Evaluation of a Multispectral Vision Enhancement System for Assessment of Oral Mucosal Lesions
To obtain data to evaluate whether multispectral digital imaging can assist clinicians to screen for premalignant lesions in the oral cavity. Our system will illuminate tissue with monochromatic light to excite fluorescence, and polarized white light to generate reflectance, exposing abnormalities for real time, clinical diagnosis.
- To compare fluorescence images of oral mucosa lesions, obtained at 350 nm, 380 nm, 400 nm, and 450 nm excitation, to standard white light images and pathologic analysis of biopsied tissue.
- To compare reflectance images of oral mucosa lesion, obtained using broadband polarized light, to standard white light images and pathologic analysis of biopsied tissue.
- To develop algorithms to discriminate between normal and abnormal tissue
- To analyze images to determine which type of optical information (or combination thereof) yields the most diagnostically useful data
|Study Design:||Observational Model: Case-Only
Time Perspective: Prospective
|Official Title:||Evaluation of a Multispectral Vision Enhancement System for Assessment of Oral Mucosal Lesions|
- Evaluate new imaging technology, MDM (Multispectral Digital Microscope), as a tool for early diagnosis of oral neoplasia [ Time Frame: 4 Years ] [ Designated as safety issue: No ]
Biospecimen Retention: Samples With DNA
Pictures of suspicious and normal oral cavity lesions along with small sample of oral lesion (2-4 mm each, the size of a small eraser) will be removed or biopsied from the areas imaged.
|Study Start Date:||July 2005|
|Study Completion Date:||March 2008|
|Primary Completion Date:||March 2008 (Final data collection date for primary outcome measure)|
Patients with lesions of the oral cavity mucosa.
Interview taking about 10 minutes to complete.
All tissue and cells are made of tiny particles that give off small amounts of light. This light is called fluorescence. Scientists have learned that cancerous cells and normal cells give off different amounts and different types of fluorescence. Scientists need to better understand whether fluorescence from the oral cavity (mouth) can be used to tell which cells are abnormal. This information can help doctors detect pre-cancers.
In order to better understand fluorescence, researchers at the Optical Spectroscopy and Imaging Lab, Department of Bioengineering, Rice University have developed an instrument that can collect and analyze fluorescence without surgically removing any tissue or touching the tissue. This instrument takes pictures of oral cavity fluorescence through a microscope. The instrument also takes regular live pictures. Scientists hope to study the pictures to better understand the differences in fluorescence from normal and abnormal cells. The instrument is a standard medical microscope similar to ones used by doctors in their offices to examine people's ears. Researchers have attached a special light source to the microscope that provides different colors of light. In addition, the microscope has a digital camera attached to it so that the researchers can record what they see with the different light colors.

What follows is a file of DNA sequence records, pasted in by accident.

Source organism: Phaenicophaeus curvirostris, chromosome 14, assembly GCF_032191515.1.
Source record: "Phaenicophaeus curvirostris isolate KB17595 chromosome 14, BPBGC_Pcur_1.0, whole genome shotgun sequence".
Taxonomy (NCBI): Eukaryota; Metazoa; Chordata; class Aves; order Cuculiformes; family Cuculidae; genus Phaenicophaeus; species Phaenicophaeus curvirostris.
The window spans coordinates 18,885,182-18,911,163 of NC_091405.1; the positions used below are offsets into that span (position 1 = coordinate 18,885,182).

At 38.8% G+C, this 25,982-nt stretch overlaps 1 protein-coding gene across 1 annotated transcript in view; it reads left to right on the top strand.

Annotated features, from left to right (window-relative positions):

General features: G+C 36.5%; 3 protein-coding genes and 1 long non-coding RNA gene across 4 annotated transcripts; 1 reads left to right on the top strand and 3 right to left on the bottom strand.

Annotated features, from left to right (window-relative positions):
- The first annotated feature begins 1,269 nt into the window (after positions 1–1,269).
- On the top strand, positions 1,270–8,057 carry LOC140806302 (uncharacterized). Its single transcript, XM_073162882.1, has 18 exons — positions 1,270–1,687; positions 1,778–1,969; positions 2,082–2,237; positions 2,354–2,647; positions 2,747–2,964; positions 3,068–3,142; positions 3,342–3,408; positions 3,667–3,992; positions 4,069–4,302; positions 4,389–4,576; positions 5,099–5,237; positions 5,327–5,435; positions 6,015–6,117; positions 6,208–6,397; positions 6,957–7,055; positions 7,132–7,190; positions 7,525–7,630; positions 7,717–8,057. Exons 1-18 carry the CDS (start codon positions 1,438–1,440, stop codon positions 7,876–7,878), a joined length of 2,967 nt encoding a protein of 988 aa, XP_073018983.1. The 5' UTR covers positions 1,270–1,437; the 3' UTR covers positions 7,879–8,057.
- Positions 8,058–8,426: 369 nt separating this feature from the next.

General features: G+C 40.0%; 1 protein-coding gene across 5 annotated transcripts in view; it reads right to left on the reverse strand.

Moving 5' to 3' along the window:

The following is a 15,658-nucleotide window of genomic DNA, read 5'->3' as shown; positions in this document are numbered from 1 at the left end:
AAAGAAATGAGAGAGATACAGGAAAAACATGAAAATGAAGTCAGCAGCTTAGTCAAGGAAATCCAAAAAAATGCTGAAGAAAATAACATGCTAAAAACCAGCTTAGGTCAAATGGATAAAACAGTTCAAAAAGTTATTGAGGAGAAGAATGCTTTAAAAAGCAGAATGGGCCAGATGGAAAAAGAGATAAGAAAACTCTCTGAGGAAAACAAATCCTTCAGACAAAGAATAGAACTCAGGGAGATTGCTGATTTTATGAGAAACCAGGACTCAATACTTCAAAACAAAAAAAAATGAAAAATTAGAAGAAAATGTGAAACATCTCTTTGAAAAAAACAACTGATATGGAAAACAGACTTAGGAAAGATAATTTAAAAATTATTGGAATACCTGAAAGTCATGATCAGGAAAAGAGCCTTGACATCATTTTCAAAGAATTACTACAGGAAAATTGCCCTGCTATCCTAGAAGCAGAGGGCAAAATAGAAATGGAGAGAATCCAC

In this study, a clinician will use the instrument to take pictures of suspicious and normal oral cavity lesions. A small sample of the oral lesion (2-4 mm each, the size of a small eraser) will be removed or biopsied from the areas that are imaged. A portion of both the suspicious and normal areas will be taken to pathology for evaluation. The biopsy from the normal appearing area is a biopsy that is additional to those you will receive as part of your standard of care. Each participant will have 2-4 biopsies performed, depending upon how many areas the examiner feels may be suspicious. Most people who take part in this study will be having surgery to remove lesions in the oral cavity anyway, so the biopsies will be performed at the time of surgery. For those participants who are not scheduled to have surgery, the biopsies will be performed under local anesthesia in the clinic.
All data will be numerically coded to ensure your confidentiality.
In addition to the pictures taken and the biopsy, a brief interview will be performed by the clinical research staff to discuss possible past local therapies and your personal history of tobacco and alcohol use. The interview should take about 10 minutes to complete.
You will not be told of any of the experimental findings. Information confirming the diagnosis will be made available to your treating physician. After this visit and tissue collection, your participation in this study will be complete.
This is an investigational study. A total of 45 patients will take part in this study. All will be enrolled at M. D. Anderson.
|United States, Texas|
|U.T.M.D. Anderson Cancer Center|
|Houston, Texas, United States, 77030|
|Principal Investigator:||Ann M. Gillenwater, MD||M.D. Anderson Cancer Center|